Malcolm Graves lives by two rules: finish the job, and get paid. After thirty years as a collector, chasing bounties and extinguishing rebellions throughout the solar system, Malcolm does what he’s told, takes what he’s earned, and leaves the questions to someone else—especially when it comes to the affairs of offworlders.
But his latest mission doesn’t afford him that luxury. After a high-profile bombing on Earth, the men who sign Malcolm’s paychecks are clamoring for answers. Before he can object, the corporation teams him up with a strange new partner who’s more interested in statistics than instinct and ships them both off to Titan, the disputed moon where humans have been living for centuries. Their assignment is to hunt down a group of extremists: Titanborn dissidents who will go to any length to free their home from the tyranny of Earth.
Heading into hostile territory, Malcolm will have to use everything he’s learned to stay alive. But he soon realizes that the situation on the ground is much more complex than he anticipated . . . and much more personal. – Goodreads Synopsis
Titanborn was a solid read. The characters were well-developed, the action was well-paced. The tech was always believable with nothing seeming ridiculously far-fetched. Malcolm and Zhaff were the perfect compliments to each other, with Zhaff refreshingly not playing the mouthy young upstart.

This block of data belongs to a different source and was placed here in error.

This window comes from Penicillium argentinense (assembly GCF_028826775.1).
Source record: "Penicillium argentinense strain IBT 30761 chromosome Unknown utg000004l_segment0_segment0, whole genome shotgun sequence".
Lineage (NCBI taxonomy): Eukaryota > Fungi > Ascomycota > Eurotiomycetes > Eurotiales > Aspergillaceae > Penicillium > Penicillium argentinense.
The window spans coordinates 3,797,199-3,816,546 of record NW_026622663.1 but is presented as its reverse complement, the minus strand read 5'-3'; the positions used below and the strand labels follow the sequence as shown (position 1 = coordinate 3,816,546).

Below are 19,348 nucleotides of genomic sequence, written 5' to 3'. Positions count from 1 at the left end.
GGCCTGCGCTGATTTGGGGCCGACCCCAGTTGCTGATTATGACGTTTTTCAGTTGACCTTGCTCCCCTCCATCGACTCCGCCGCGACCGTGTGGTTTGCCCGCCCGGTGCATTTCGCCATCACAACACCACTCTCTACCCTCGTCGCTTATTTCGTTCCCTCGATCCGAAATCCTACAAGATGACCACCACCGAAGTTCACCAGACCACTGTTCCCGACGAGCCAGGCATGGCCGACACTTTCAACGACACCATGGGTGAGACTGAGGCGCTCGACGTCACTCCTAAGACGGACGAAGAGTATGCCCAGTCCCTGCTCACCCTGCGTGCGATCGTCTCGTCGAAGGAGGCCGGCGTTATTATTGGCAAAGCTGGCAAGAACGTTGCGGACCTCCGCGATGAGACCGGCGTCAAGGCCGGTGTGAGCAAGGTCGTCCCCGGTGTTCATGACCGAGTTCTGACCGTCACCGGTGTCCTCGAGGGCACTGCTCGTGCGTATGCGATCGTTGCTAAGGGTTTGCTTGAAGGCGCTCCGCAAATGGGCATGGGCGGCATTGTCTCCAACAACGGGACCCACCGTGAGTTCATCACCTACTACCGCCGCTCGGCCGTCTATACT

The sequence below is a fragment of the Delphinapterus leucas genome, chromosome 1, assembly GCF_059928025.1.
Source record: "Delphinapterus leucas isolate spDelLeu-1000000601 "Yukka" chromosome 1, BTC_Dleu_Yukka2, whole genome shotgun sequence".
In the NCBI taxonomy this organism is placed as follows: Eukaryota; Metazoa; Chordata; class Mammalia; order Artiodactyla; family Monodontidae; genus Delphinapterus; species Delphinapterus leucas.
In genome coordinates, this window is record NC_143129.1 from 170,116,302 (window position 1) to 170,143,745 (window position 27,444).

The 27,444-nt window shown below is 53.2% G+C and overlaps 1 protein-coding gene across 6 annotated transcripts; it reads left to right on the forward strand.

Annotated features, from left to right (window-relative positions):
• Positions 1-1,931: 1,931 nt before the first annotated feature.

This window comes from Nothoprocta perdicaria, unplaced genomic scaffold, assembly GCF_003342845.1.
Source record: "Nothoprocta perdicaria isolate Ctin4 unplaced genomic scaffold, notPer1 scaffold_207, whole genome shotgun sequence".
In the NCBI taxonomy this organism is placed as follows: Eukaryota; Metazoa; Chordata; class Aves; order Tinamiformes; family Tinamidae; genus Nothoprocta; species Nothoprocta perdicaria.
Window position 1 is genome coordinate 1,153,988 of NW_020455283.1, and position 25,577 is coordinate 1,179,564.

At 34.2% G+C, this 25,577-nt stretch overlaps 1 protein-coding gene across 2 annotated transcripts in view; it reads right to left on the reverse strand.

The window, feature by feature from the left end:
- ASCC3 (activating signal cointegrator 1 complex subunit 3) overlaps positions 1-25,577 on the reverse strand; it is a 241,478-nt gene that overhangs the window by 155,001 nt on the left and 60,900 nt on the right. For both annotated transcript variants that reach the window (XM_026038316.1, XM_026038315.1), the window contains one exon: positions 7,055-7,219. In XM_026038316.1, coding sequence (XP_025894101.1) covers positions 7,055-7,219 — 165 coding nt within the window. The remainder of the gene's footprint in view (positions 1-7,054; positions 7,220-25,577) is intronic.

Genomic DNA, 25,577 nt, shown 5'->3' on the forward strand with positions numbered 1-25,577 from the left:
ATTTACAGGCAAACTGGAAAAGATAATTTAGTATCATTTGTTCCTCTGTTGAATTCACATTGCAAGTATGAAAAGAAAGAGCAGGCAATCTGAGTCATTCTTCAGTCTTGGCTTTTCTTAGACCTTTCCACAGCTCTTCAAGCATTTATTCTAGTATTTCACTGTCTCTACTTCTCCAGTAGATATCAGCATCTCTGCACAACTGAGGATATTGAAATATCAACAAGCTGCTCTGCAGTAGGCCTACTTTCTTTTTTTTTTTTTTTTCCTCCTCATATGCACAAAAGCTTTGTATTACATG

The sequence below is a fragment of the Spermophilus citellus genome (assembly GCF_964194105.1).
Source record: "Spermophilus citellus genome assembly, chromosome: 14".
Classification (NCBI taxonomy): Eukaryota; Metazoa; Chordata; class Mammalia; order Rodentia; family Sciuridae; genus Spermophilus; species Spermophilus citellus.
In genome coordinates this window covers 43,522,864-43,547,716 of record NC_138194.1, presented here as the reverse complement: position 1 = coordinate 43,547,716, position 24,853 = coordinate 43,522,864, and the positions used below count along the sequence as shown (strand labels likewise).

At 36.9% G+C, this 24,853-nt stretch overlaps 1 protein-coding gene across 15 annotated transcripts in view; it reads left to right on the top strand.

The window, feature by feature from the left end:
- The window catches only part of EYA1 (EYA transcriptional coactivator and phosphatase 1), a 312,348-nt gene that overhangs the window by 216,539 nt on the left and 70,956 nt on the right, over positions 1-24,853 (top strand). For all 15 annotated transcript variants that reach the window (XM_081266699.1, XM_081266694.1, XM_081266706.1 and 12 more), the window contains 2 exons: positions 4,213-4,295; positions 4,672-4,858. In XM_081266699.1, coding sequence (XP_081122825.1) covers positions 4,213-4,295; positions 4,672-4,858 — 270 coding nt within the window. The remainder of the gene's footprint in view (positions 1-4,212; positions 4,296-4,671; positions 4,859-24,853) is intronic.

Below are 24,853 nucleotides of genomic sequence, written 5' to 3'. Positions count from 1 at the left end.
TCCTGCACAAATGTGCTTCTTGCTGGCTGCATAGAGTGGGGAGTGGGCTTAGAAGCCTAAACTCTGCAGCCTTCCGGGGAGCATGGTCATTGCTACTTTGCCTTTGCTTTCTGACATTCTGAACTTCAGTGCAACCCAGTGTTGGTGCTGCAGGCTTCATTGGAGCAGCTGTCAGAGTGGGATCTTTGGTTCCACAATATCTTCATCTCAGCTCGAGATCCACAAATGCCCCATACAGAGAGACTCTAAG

Actually, as the book went on, I found myself identifying with Zhaff. He’s socially awkward, relies on his skills and learning to get him through, but is a strong, reliable figure. The partnership between the two developed naturally enough that it didn’t seem forced. Bruno does a good job spinning the tale out as they travel from earth to the rings of Saturn and to Titan itself, and the ending definitely took me by (pleasant) surprise.
Of note, though, was Titanborn, though filled with action, didn’t seem to be a fast-paced engrossing read. Instead it was one filled with quiet enjoyment. Easy to walk away from, yet easy to get lost in as well. Its the type of story that draws you in with a certain subtlety that makes it so you don’t even realize it’s hooked you until you’re half done with the book.
Overall, the author has done a good job with Titanborn, and is definitely a science fiction author to keep your eye on in the future. In the meantime, you can support him by ordering a copy of his book via the link below. You won’t regret it. Its worth the money and the time to read it.